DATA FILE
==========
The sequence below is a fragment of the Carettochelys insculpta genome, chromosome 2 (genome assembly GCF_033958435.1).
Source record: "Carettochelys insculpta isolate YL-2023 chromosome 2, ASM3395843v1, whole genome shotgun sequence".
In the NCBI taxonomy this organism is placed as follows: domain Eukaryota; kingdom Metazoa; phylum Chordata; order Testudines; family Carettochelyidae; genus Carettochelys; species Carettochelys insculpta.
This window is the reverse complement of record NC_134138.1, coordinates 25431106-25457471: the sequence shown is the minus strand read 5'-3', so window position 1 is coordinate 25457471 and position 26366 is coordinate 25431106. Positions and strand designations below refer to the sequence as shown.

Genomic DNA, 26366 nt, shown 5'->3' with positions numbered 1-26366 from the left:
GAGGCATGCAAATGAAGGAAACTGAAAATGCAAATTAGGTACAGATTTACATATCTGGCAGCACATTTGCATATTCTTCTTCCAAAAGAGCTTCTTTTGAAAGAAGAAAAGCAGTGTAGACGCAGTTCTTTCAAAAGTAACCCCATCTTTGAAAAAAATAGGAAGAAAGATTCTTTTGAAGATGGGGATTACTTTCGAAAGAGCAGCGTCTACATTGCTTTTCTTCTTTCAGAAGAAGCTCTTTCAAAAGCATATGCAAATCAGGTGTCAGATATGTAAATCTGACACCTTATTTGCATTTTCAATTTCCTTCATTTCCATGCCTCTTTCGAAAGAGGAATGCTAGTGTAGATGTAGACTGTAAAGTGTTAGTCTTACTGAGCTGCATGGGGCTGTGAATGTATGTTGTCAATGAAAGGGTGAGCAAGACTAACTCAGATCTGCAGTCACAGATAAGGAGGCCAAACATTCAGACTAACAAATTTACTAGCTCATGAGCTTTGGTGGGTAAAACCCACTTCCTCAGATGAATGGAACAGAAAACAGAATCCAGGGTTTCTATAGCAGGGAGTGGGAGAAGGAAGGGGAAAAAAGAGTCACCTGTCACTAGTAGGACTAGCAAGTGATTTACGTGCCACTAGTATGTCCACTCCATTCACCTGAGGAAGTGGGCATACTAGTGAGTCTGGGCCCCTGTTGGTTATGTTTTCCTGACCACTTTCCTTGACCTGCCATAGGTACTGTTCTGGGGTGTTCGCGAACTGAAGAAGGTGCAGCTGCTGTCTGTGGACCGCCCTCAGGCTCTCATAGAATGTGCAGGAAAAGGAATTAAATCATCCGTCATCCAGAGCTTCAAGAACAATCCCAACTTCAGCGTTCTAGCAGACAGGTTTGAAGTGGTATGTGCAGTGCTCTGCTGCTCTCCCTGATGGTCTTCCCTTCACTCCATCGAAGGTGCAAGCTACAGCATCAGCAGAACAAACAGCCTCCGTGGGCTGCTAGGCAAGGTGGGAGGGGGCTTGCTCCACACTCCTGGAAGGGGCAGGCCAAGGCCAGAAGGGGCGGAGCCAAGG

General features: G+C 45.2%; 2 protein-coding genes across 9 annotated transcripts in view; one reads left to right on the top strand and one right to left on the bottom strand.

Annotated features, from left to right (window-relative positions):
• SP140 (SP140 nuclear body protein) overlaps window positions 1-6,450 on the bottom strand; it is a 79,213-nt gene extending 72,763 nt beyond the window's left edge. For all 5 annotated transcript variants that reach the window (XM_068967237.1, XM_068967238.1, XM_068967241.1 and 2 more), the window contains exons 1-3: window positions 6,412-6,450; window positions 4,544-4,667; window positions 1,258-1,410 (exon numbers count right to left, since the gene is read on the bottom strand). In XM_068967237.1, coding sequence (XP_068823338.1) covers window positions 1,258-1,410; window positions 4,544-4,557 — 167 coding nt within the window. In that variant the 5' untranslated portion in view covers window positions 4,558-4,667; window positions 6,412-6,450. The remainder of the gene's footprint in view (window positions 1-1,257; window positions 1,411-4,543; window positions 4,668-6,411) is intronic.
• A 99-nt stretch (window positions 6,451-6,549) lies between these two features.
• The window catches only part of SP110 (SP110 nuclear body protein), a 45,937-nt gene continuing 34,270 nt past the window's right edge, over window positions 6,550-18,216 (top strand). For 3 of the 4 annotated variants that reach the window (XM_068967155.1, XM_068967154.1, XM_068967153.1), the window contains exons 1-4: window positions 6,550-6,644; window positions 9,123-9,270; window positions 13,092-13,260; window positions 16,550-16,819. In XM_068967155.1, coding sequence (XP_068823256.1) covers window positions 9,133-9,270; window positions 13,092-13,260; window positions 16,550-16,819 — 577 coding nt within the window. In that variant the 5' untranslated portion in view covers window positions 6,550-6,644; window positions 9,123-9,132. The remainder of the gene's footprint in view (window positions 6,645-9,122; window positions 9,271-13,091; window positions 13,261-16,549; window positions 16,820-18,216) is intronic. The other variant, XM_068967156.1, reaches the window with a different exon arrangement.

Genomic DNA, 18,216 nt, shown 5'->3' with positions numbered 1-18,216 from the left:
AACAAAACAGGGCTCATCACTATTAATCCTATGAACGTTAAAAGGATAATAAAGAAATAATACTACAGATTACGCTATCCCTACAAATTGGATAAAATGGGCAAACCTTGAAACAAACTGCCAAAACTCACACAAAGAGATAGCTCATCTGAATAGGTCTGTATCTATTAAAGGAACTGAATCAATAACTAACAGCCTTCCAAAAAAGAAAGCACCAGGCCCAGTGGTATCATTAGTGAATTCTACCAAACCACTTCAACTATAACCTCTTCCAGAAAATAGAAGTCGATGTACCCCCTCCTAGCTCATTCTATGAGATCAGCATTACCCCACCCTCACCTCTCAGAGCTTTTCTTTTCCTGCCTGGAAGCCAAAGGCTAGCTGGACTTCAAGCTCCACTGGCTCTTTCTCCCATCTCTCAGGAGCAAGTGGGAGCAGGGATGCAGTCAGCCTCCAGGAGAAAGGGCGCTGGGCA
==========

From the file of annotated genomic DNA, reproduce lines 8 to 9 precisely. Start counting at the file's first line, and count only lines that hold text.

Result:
Annotated features, from left to right (window-relative positions):
• SP140 (SP140 nuclear body protein) overlaps window positions 1-6,450 on the bottom strand; it is a 79,213-nt gene extending 72,763 nt beyond the window's left edge. For all 5 annotated transcript variants that reach the window (XM_068967237.1, XM_068967238.1, XM_068967241.1 and 2 more), the window contains exons 1-3: window positions 6,412-6,450; window positions 4,544-4,667; window positions 1,258-1,410 (exon numbers count right to left, since the gene is read on the bottom strand). In XM_068967237.1, coding sequence (XP_068823338.1) covers window positions 1,258-1,410; window positions 4,544-4,557 — 167 coding nt within the window. In that variant the 5' untranslated portion in view covers window positions 4,558-4,667; window positions 6,412-6,450. The remainder of the gene's footprint in view (window positions 1-1,257; window positions 1,411-4,543; window positions 4,668-6,411) is intronic.